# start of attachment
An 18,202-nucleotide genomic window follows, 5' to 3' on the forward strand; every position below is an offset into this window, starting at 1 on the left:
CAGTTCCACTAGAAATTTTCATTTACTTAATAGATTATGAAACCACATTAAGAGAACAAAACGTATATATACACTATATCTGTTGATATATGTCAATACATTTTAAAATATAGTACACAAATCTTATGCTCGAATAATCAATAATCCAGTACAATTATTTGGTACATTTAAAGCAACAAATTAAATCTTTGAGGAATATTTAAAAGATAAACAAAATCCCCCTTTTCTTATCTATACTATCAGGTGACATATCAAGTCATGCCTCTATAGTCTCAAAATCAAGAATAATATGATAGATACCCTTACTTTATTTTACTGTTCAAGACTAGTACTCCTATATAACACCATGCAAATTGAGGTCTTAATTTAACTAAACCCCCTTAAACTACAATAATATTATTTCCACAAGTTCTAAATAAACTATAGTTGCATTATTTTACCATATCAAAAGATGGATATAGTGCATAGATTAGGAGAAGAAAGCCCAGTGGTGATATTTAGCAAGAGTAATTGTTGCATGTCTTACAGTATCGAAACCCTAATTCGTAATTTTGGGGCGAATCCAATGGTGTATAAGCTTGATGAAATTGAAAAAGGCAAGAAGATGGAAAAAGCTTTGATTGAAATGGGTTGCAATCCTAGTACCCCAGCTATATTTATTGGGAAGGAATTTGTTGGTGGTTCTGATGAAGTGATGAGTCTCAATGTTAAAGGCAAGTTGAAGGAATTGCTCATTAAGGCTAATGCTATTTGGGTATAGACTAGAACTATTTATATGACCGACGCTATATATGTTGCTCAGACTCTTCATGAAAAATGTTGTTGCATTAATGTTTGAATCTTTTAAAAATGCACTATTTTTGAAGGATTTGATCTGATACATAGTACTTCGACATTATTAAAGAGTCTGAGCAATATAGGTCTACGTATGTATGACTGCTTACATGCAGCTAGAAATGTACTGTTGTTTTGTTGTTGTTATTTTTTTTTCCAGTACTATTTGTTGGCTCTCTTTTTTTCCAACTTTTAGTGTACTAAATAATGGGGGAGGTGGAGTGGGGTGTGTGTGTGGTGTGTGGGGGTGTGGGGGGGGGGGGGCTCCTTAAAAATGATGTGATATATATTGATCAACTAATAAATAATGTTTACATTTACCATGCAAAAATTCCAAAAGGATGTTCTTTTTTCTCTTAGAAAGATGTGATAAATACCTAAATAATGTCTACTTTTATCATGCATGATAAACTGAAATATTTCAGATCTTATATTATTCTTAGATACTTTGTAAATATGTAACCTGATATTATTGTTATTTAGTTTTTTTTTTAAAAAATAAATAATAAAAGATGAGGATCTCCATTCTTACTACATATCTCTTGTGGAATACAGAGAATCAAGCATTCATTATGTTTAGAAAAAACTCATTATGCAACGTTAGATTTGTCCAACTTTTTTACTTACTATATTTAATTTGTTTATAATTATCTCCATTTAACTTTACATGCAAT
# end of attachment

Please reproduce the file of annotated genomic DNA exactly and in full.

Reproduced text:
An 18,202-nucleotide genomic window follows, 5' to 3' on the forward strand; every position below is an offset into this window, starting at 1 on the left:
CAGTTCCACTAGAAATTTTCATTTACTTAATAGATTATGAAACCACATTAAGAGAACAAAACGTATATATACACTATATCTGTTGATATATGTCAATACATTTTAAAATATAGTACACAAATCTTATGCTCGAATAATCAATAATCCAGTACAATTATTTGGTACATTTAAAGCAACAAATTAAATCTTTGAGGAATATTTAAAAGATAAACAAAATCCCCCTTTTCTTATCTATACTATCAGGTGACATATCAAGTCATGCCTCTATAGTCTCAAAATCAAGAATAATATGATAGATACCCTTACTTTATTTTACTGTTCAAGACTAGTACTCCTATATAACACCATGCAAATTGAGGTCTTAATTTAACTAAACCCCCTTAAACTACAATAATATTATTTCCACAAGTTCTAAATAAACTATAGTTGCATTATTTTACCATATCAAAAGATGGATATAGTGCATAGATTAGGAGAAGAAAGCCCAGTGGTGATATTTAGCAAGAGTAATTGTTGCATGTCTTACAGTATCGAAACCCTAATTCGTAATTTTGGGGCGAATCCAATGGTGTATAAGCTTGATGAAATTGAAAAAGGCAAGAAGATGGAAAAAGCTTTGATTGAAATGGGTTGCAATCCTAGTACCCCAGCTATATTTATTGGGAAGGAATTTGTTGGTGGTTCTGATGAAGTGATGAGTCTCAATGTTAAAGGCAAGTTGAAGGAATTGCTCATTAAGGCTAATGCTATTTGGGTATAGACTAGAACTATTTATATGACCGACGCTATATATGTTGCTCAGACTCTTCATGAAAAATGTTGTTGCATTAATGTTTGAATCTTTTAAAAATGCACTATTTTTGAAGGATTTGATCTGATACATAGTACTTCGACATTATTAAAGAGTCTGAGCAATATAGGTCTACGTATGTATGACTGCTTACATGCAGCTAGAAATGTACTGTTGTTTTGTTGTTGTTATTTTTTTTTCCAGTACTATTTGTTGGCTCTCTTTTTTTCCAACTTTTAGTGTACTAAATAATGGGGGAGGTGGAGTGGGGTGTGTGTGTGGTGTGTGGGGGTGTGGGGGGGGGGGGGCTCCTTAAAAATGATGTGATATATATTGATCAACTAATAAATAATGTTTACATTTACCATGCAAAAATTCCAAAAGGATGTTCTTTTTTCTCTTAGAAAGATGTGATAAATACCTAAATAATGTCTACTTTTATCATGCATGATAAACTGAAATATTTCAGATCTTATATTATTCTTAGATACTTTGTAAATATGTAACCTGATATTATTGTTATTTAGTTTTTTTTTTAAAAAATAAATAATAAAAGATGAGGATCTCCATTCTTACTACATATCTCTTGTGGAATACAGAGAATCAAGCATTCATTATGTTTAGAAAAAACTCATTATGCAACGTTAGATTTGTCCAACTTTTTTACTTACTATATTTAATTTGTTTATAATTATCTCCATTTAACTTTACATGCAAT